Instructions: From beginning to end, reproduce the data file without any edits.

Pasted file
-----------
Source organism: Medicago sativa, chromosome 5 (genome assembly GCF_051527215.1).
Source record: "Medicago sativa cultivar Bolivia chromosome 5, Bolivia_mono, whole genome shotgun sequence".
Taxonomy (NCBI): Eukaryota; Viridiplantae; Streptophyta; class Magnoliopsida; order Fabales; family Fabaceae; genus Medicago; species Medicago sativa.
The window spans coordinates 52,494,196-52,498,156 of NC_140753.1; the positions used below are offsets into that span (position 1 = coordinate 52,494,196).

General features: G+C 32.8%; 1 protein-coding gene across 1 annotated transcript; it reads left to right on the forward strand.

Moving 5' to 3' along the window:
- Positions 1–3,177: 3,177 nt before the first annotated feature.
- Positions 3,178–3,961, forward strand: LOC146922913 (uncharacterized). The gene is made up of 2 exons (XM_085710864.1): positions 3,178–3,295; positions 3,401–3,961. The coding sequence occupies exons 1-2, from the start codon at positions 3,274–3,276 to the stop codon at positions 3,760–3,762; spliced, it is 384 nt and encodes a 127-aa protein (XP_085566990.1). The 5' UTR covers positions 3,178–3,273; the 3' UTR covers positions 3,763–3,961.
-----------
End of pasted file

Source organism: Medicago sativa, chromosome 5 (genome assembly GCF_051527215.1).
Source record: "Medicago sativa cultivar Bolivia chromosome 5, Bolivia_mono, whole genome shotgun sequence".
Taxonomy (NCBI): Eukaryota; Viridiplantae; Streptophyta; class Magnoliopsida; order Fabales; family Fabaceae; genus Medicago; species Medicago sativa.
The window spans coordinates 52,494,196-52,498,156 of NC_140753.1; the positions used below are offsets into that span (position 1 = coordinate 52,494,196).

General features: G+C 32.8%; 1 protein-coding gene across 1 annotated transcript; it reads left to right on the forward strand.

Moving 5' to 3' along the window:
- Positions 1–3,177: 3,177 nt before the first annotated feature.
- Positions 3,178–3,961, forward strand: LOC146922913 (uncharacterized). The gene is made up of 2 exons (XM_085710864.1): positions 3,178–3,295; positions 3,401–3,961. The coding sequence occupies exons 1-2, from the start codon at positions 3,274–3,276 to the stop codon at positions 3,760–3,762; spliced, it is 384 nt and encodes a 127-aa protein (XP_085566990.1). The 5' UTR covers positions 3,178–3,273; the 3' UTR covers positions 3,763–3,961.